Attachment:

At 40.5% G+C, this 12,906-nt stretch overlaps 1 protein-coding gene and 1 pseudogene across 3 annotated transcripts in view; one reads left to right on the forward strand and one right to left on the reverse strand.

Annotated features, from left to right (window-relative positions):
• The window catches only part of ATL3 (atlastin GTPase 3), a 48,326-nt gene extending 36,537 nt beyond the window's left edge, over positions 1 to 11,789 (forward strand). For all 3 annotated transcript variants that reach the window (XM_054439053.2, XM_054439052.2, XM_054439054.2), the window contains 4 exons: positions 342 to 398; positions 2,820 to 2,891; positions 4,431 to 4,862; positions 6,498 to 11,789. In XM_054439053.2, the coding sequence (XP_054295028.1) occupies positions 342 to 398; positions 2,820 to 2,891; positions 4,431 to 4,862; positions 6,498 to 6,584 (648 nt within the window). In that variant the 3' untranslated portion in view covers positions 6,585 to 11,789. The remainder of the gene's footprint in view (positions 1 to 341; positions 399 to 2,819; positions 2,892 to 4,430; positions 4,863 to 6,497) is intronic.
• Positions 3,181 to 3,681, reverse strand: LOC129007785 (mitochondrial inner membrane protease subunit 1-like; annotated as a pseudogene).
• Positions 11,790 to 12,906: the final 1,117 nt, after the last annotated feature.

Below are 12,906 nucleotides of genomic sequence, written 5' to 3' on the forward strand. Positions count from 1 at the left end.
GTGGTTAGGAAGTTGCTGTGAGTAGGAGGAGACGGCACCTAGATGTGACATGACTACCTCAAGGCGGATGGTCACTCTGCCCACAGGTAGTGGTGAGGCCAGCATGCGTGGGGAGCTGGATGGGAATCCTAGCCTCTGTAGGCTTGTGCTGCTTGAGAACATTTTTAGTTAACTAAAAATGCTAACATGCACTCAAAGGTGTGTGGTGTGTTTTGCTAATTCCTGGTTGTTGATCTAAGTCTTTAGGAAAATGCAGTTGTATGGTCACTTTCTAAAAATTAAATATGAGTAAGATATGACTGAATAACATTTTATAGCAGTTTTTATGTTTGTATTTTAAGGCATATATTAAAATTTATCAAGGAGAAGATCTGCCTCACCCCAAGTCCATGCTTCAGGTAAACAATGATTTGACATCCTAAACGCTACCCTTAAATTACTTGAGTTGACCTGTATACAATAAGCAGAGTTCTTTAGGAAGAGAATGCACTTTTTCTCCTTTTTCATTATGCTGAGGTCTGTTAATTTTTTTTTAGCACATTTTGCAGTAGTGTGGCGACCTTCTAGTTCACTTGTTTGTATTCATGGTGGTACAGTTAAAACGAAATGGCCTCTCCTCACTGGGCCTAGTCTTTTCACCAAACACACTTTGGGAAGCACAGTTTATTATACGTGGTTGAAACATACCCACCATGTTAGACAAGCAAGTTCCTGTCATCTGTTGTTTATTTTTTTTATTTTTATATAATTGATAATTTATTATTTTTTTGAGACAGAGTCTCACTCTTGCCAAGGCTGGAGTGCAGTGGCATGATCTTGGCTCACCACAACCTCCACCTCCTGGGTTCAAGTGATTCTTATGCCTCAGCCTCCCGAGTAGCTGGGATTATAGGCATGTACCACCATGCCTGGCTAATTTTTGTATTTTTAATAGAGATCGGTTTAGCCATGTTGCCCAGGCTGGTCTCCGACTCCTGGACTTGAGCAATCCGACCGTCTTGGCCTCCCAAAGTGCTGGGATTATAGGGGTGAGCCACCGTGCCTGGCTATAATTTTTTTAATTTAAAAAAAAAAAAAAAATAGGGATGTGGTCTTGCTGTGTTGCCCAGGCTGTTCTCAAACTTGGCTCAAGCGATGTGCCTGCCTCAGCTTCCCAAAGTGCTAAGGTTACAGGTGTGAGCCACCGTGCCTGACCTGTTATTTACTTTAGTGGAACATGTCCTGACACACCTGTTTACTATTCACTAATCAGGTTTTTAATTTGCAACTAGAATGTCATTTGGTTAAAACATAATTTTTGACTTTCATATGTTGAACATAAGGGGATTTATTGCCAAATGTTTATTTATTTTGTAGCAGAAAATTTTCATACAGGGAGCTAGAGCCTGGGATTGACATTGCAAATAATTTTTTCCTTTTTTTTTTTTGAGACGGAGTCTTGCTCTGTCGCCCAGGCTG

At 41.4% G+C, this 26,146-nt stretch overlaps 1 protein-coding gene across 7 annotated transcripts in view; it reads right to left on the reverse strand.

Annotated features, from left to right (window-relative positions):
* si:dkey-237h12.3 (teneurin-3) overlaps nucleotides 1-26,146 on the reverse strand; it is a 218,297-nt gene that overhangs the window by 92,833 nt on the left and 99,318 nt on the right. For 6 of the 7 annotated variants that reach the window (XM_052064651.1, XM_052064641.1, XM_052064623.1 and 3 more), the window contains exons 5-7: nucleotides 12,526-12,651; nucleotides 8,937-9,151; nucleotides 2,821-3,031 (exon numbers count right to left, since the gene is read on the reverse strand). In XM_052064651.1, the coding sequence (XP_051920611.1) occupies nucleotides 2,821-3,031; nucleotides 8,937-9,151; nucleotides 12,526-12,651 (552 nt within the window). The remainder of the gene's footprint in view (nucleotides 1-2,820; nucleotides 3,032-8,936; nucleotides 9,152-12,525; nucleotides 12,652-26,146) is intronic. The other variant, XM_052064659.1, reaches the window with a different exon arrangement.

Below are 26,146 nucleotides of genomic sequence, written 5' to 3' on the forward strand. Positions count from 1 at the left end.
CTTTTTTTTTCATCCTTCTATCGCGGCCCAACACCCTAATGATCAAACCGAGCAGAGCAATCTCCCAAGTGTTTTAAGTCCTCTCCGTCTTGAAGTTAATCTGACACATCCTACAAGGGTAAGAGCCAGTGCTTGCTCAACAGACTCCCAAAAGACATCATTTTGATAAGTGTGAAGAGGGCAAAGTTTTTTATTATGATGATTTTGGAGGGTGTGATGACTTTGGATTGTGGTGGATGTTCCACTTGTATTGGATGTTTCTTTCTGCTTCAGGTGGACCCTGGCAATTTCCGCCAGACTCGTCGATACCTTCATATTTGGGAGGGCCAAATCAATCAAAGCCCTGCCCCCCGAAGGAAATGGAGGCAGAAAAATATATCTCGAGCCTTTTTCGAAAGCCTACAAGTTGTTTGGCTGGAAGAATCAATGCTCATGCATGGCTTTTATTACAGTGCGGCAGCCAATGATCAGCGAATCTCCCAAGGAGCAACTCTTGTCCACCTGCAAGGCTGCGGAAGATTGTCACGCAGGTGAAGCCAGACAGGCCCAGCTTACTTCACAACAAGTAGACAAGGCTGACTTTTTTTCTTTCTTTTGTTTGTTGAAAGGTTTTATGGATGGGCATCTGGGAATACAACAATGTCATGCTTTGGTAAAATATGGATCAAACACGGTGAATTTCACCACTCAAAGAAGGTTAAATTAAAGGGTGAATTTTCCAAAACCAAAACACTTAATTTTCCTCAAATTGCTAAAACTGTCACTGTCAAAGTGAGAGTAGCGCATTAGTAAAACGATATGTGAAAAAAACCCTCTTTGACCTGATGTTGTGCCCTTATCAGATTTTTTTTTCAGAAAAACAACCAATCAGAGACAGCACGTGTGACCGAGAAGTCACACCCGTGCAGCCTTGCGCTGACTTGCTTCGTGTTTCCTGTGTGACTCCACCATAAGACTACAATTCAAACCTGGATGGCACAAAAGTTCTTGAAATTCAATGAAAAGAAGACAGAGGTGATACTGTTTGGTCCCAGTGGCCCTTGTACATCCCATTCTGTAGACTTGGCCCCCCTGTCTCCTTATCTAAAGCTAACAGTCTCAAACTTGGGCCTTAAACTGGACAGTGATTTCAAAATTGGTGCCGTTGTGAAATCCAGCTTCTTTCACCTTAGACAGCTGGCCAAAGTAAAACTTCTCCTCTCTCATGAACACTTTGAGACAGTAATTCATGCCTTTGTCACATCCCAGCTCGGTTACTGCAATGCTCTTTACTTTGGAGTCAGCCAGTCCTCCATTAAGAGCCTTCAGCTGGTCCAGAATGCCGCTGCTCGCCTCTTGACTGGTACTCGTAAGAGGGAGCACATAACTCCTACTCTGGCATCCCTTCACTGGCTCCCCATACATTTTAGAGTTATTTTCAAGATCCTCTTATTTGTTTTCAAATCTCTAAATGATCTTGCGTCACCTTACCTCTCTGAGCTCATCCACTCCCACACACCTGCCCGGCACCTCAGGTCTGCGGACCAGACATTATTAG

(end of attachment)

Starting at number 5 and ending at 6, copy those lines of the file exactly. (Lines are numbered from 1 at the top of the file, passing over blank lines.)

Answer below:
• Positions 11,790 to 12,906: the final 1,117 nt, after the last annotated feature.

Below are 12,906 nucleotides of genomic sequence, written 5' to 3' on the forward strand. Positions count from 1 at the left end.